from The Century Dictionary and Cyclopedia
- n. In gunnery, a pointed wire used through the vent of a cannon to prick the cartridge when it is home, and after discharge to extinguish any ignited particles. [Eng.] In the United States service called priming-wire.
Sorry, no etymologies found.
When the gun was loaded the gunner filled the touch-hole with his priming powder, from a horn he carried in his belt, after thrusting a sharp wire, called the priming-iron, down the touch-hole, through the cartridge, so that the priming powder might have direct access to the powder of the charge.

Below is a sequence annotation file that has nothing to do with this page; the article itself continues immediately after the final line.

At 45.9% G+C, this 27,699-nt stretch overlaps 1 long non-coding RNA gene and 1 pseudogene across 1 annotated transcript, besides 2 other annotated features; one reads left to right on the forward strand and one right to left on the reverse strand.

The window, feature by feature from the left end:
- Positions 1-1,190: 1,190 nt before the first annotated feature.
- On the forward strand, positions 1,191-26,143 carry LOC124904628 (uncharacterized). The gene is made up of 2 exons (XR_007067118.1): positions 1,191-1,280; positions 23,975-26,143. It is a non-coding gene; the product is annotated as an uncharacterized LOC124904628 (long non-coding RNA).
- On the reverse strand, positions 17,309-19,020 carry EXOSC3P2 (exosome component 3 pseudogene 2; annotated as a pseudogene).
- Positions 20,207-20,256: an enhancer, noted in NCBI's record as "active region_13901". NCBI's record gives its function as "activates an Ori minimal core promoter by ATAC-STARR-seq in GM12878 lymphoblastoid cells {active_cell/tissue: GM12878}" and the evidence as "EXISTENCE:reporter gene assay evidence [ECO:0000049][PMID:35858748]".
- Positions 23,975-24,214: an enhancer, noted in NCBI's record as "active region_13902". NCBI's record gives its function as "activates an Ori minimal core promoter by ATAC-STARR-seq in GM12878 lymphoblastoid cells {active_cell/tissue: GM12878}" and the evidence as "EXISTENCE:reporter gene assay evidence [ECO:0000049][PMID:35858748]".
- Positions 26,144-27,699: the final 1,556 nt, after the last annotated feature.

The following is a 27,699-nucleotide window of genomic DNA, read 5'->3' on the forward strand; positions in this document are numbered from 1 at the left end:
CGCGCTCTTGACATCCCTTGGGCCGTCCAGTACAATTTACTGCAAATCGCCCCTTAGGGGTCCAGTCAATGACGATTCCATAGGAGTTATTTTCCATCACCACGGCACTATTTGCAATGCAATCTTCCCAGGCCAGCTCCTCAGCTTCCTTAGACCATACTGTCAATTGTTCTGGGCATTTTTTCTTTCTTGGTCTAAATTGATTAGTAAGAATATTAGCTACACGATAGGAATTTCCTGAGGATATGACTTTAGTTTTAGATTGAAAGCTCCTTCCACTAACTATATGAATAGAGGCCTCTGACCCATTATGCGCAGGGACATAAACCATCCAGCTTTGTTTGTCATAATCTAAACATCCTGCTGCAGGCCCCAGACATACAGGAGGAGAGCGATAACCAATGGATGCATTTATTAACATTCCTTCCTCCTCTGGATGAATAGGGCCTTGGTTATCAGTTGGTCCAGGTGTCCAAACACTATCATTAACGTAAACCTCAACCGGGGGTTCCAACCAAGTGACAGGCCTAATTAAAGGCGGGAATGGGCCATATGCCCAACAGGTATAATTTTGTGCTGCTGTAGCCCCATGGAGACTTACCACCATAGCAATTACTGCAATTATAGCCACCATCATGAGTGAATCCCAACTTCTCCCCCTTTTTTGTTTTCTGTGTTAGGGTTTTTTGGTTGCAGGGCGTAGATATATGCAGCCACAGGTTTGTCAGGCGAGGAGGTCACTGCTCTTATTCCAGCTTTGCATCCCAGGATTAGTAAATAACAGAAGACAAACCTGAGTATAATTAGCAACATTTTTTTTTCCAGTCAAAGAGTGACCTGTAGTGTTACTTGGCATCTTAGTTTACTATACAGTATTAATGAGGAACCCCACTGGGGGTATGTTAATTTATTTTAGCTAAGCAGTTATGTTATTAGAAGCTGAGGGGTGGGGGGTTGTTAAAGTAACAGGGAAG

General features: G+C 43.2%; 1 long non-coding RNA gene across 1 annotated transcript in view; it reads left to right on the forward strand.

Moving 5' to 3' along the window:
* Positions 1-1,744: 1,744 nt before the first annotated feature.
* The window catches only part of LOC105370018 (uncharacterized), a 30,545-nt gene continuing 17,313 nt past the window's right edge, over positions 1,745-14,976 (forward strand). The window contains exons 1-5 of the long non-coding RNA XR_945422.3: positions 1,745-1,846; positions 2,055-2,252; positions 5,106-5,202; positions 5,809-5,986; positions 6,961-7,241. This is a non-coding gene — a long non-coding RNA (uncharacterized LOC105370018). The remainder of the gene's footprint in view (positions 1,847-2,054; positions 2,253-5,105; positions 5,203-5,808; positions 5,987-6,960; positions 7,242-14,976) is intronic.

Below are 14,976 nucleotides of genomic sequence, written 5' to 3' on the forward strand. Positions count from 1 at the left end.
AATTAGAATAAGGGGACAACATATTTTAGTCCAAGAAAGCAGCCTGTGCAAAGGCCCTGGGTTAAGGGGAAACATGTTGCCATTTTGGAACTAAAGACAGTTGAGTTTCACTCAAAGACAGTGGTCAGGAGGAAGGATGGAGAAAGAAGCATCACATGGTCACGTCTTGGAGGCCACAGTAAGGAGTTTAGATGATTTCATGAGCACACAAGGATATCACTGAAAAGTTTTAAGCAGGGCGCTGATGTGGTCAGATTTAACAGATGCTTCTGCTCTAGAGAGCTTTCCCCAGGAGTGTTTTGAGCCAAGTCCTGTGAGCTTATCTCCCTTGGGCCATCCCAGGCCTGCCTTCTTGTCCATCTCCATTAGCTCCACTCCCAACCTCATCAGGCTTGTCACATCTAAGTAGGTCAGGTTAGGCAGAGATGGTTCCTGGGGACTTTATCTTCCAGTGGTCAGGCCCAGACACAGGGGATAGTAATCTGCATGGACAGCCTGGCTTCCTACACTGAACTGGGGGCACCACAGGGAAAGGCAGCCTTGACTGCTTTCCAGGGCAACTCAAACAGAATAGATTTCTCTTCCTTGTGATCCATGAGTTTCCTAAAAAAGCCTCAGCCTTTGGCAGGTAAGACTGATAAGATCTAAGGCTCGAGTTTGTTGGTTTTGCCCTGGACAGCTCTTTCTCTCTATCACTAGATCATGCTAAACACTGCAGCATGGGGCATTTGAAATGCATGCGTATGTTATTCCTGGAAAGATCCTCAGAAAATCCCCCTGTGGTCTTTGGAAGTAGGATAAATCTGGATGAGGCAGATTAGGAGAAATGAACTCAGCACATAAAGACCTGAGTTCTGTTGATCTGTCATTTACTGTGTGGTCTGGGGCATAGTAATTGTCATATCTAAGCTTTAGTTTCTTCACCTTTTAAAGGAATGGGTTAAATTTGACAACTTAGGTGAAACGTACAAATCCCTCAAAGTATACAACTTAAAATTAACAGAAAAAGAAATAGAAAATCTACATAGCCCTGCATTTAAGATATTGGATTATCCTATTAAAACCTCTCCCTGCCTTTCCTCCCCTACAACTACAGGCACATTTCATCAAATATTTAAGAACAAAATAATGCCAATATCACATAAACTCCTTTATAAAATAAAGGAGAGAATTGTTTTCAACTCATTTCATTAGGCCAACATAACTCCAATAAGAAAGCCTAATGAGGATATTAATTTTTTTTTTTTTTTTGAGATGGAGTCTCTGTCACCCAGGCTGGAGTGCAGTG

"for the cold snuffe into the nosthrill," and priming-iron.
"Run in the gun, lads; and be smart with it; that's your sort; sponge it well out; that'll do; now in with the cartridge; three strokes with the rammer; now home with the shot; run out the gun again; bear a hand with the priming-iron, you Ned; muzzle to the left -- a little more yet; well with that.